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How to Find a Good Preschool for a Child With Asperger's Syndrome

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If you have a child with Asperger's and you want to arrange for them to be enrolled in a preschool, then you should take the steps outlined here to ensure that the preschool you choose for them is suitable for their needs.

Find staff who are knowledgeable about Asperger's Syndrome

Because Asperger's Syndrome is a relatively mild form of autism, you do not necessarily have to place your child in a childcare facility that caters specifically to children who have this condition. However, it could be very beneficial to pick a preschool for your daughter or son that employs individuals who are familiar with Asperger's Syndrome. The reason for this is as follows; if the staff members at the preschool understand the nature of this condition, they will be better able to support your child and will be less likely to react in a negative or unhelpful manner when your child displays some of the more challenging characteristics associated with their condition.

For example, like many children who have this condition, your child may be highly resistant to making any changes to their normal routine. In this case, it is important that the staff members at the childcare facility understand that this is a normal reaction for someone with Asperger's to have to change and that they must not get cross with your child when he or she expresses an unwillingness to alter their usual routine. Their ability to understand the impact that this condition has on your child's behaviour, and to stay calm and kind when your child is being challenging, will ensure that your child's Asperger's-related outbursts do not escalate and result in them having to be sent home.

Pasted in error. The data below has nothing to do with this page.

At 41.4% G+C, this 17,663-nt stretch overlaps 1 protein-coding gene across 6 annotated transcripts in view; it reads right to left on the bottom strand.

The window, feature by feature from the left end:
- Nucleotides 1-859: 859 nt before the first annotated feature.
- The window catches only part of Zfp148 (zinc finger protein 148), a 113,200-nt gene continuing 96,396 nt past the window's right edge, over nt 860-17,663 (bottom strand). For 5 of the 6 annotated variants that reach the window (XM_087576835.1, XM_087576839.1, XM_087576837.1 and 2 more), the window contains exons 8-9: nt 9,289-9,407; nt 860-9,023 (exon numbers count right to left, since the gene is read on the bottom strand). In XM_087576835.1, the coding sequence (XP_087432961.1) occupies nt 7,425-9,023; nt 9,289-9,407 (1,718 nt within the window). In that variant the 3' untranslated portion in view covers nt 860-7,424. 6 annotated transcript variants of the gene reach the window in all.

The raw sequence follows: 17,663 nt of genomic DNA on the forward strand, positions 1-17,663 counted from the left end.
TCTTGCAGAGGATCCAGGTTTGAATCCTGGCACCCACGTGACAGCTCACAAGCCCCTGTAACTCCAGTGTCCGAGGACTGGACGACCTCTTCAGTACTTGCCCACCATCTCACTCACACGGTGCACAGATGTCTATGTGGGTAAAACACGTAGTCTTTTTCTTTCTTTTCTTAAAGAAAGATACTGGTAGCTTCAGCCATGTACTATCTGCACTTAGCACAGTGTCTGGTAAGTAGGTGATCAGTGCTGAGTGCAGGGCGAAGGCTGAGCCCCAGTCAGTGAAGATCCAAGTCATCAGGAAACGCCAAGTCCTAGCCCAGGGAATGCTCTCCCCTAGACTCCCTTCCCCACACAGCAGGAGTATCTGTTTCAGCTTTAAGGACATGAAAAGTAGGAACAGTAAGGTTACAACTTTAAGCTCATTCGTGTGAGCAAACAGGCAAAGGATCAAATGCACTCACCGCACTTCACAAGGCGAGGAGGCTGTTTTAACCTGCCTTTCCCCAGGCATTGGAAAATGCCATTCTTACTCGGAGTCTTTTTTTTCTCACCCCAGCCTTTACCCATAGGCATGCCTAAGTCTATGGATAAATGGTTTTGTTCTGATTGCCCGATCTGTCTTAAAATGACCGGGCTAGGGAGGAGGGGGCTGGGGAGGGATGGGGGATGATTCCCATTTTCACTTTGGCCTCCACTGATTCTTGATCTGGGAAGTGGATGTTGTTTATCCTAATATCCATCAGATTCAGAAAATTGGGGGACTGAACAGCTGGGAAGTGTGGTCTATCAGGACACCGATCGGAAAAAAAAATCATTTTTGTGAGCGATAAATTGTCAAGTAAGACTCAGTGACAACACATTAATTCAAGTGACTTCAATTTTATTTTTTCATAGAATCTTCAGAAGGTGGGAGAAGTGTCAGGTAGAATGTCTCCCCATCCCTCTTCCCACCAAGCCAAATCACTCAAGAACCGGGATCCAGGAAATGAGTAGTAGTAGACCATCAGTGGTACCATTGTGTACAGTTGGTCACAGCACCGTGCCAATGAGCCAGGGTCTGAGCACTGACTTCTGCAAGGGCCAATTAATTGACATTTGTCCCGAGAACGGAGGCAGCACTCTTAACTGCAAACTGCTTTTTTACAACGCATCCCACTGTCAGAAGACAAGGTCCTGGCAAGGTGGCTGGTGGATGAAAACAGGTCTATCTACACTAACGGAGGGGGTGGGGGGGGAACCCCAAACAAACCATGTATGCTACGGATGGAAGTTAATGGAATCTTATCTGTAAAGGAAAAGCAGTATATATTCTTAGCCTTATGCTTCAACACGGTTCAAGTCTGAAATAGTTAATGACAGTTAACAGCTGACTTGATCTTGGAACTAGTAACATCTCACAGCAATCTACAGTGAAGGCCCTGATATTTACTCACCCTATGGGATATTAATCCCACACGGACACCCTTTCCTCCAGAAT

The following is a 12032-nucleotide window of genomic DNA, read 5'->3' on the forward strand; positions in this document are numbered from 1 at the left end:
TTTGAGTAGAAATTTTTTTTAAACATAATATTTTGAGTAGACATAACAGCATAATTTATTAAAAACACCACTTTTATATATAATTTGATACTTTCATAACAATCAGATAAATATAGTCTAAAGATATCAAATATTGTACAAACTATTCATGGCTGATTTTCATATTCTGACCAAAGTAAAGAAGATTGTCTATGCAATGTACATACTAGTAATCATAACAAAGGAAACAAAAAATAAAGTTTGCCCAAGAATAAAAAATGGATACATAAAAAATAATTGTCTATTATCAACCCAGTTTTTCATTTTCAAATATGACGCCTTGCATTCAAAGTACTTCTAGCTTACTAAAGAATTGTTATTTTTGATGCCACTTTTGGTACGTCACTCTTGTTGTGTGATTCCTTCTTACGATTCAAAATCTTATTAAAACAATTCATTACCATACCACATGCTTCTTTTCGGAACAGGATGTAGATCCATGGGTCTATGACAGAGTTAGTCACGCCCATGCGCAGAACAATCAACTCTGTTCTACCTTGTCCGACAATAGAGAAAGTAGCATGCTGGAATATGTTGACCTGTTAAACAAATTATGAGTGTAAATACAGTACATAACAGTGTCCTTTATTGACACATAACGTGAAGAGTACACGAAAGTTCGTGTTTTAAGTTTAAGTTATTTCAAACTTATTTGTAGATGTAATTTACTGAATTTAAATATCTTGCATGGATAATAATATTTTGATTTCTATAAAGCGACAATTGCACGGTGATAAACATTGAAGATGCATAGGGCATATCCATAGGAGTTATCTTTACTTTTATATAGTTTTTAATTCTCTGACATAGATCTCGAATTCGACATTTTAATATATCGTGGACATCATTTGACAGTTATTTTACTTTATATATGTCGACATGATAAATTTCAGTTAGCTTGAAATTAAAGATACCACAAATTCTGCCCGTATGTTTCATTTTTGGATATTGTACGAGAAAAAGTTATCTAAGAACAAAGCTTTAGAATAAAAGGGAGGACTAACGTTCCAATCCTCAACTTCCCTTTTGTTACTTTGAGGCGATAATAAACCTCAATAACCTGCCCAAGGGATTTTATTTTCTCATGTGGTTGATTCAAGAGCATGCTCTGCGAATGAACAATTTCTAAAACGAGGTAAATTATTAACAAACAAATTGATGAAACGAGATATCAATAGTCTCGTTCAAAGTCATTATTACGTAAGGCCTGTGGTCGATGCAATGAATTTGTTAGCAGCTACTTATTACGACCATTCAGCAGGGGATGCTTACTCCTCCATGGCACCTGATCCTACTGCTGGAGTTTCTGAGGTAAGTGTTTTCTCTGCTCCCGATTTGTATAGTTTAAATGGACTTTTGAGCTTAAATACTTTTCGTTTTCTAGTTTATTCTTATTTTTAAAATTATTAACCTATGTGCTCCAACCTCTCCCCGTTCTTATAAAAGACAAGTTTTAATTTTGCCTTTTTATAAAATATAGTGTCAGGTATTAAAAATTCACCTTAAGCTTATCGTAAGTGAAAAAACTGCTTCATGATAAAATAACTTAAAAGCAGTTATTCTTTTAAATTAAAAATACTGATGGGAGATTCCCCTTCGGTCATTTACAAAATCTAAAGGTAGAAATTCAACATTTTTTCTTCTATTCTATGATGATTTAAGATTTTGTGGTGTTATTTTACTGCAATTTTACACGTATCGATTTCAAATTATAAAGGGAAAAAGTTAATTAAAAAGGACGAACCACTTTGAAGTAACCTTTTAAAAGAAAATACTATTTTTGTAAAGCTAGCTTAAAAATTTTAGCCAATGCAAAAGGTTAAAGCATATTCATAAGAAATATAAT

Pick a preschool that is prepared to accommodate your child

It is also worthwhile looking for a preschool that is willing to modify their usual approach to childcare and education, in order to accommodate the unique needs that your child has as a result of having Asperger's Syndrome.

For example, they should be willing to let your child opt out of group activities occasionally, on days when he or she is experiencing stress at the prospect of socialising because of their condition. Likewise, they should be happy to let your child follow a specific routine in regards to the way in which they eat their lunch or the way that they play with their toys (as long as those routines are not harmful or very disruptive). By doing this, the staff members at the childcare facility will help your child to feel secure and relaxed enough to absorb the things that they need to learn (like the alphabet, counting and other educational topics).